China Institute and Columbia University


Yong Ho, Ph.D.


Presented at the Columbia’s China Connection Conference at Columbia University

September, 2004


Founded in 1926 in New York City, China Institute is the oldest and most comprehensive educational and cultural organization in the United States devoted to teaching the public about China and Chinese culture. Since its conception, it has been bound up with another premier educational institution of New YorkColumbia University, which was one of the first prominent educational institutions with an oriental department and large Chinese student attendance. It is the purpose of this paper to discuss the interwoven connections between China Institute and Columbia University by highlighting major figures that have played important roles in both of these two institutions.



China Institute owes its inception to three celebrated Columbians: the New Culture Movement leader Hu Shih (胡適), the world-renowned philosopher John Dewey and the international educational leader Paul Monroe.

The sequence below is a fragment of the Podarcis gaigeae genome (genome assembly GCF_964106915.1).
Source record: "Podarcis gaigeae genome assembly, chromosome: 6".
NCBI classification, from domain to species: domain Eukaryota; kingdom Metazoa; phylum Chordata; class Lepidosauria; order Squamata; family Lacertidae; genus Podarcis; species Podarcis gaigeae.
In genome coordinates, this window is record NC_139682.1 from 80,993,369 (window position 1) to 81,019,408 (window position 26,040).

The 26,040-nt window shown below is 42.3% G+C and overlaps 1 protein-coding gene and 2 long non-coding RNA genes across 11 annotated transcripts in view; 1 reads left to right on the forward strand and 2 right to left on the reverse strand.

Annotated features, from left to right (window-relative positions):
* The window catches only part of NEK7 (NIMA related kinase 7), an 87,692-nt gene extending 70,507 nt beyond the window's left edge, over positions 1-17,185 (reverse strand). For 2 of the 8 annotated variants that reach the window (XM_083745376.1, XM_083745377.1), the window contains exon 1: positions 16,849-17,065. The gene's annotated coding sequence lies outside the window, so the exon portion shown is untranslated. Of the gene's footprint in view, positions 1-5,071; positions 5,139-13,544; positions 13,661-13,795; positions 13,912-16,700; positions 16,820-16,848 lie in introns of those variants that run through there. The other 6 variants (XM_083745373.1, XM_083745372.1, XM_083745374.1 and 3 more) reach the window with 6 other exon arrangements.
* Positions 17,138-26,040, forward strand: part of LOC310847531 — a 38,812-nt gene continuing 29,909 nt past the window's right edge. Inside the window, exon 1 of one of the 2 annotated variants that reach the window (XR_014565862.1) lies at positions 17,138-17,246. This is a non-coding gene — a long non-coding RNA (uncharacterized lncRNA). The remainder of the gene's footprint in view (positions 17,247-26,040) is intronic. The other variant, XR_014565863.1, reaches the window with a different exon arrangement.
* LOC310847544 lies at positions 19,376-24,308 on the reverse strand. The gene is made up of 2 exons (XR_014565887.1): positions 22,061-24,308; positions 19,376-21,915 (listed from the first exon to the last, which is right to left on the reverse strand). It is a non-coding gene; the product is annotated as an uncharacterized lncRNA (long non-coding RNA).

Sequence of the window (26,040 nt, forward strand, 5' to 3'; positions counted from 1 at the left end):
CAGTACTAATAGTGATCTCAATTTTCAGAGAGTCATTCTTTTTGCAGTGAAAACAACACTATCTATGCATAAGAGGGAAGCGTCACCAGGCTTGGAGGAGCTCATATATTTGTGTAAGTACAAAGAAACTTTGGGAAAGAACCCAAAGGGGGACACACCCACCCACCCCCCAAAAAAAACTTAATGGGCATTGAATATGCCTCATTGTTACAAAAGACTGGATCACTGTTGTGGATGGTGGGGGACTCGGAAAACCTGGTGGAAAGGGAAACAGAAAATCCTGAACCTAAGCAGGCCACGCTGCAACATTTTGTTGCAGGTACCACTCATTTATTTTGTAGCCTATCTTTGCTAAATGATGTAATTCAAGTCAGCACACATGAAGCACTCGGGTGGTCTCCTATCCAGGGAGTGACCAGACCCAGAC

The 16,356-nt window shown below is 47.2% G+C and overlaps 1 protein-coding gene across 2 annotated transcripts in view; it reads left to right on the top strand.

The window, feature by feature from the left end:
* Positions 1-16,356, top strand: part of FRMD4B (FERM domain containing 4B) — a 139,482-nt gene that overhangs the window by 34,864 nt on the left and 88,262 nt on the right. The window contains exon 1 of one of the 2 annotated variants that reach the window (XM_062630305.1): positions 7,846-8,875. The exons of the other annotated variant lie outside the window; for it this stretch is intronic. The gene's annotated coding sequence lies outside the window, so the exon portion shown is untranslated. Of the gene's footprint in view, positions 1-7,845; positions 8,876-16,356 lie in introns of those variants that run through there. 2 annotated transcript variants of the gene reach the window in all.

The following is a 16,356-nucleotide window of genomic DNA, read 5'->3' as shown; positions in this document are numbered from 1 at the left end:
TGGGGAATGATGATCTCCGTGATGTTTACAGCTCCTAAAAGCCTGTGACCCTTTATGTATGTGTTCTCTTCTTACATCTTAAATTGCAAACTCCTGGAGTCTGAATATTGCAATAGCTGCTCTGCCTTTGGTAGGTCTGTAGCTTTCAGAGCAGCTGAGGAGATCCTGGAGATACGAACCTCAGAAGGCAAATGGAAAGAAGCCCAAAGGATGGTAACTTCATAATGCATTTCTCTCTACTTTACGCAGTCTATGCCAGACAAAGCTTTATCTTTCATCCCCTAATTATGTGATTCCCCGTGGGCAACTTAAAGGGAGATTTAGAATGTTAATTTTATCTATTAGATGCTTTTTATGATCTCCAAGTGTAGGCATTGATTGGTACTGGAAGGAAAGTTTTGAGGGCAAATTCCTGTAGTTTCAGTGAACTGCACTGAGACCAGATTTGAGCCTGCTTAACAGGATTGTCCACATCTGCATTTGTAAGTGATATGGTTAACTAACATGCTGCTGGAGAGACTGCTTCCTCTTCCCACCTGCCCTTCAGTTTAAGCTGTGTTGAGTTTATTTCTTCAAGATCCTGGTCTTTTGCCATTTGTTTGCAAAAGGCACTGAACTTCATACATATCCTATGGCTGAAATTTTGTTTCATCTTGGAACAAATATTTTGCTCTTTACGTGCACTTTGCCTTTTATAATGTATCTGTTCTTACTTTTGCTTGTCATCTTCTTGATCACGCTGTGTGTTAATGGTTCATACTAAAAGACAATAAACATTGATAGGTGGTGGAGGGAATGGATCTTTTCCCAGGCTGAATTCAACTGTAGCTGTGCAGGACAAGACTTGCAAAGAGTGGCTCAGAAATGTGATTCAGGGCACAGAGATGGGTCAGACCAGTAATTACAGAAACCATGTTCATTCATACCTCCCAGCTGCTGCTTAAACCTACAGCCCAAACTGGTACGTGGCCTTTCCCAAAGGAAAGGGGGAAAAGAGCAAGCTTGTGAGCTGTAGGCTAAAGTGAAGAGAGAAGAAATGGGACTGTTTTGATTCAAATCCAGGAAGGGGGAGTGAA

Hu Shih was a student of Dewey in the Department of Philosophy at Columbia University. After completing his Ph.D. program in 1917, he returned to China to teach at Peking University. In 1919, Hu initiated a program to invite prominent American and British scholars to lecture on western intellectual trends and thoughts. One of the first scholars Hu invited was Dewey, whom he so admired that he later even named his second son “Sidu” (思杜). Dewey accepted the invitation and an intended short stay turned into a two-year lecture tour in China. While giving lectures in China, Dewey was surprised to find that many faculty members and students were well acquainted with the history and culture of the United States and most could understand his lectures without translation. He was dismayed at the same time to realize that the reverse was not true back home at Columbia, where few had a substantial knowledge of China, much less speaking its language. Upon returning to the U.S., Dewey brought the issue up with Paul Monroe, a professor of comparative education and Director of the School of Education at Columbia’s Teachers’ College who was also interested in China. Shortly after Dewey returned to New York, Monroe was invited by Hu Shih and others to go to China to lecture and conduct surveys. Both Dewey and Monroe felt a need to create a cultural and educational institution in the U.S. to disseminate authentic, basic and reliable information on China in the academic communities in America. The idea was well received, but funds were needed to support it. It was not until the establishment of the China Foundation endowed by the Boxer Indemnity (庚子賠款) that this dream became a reality.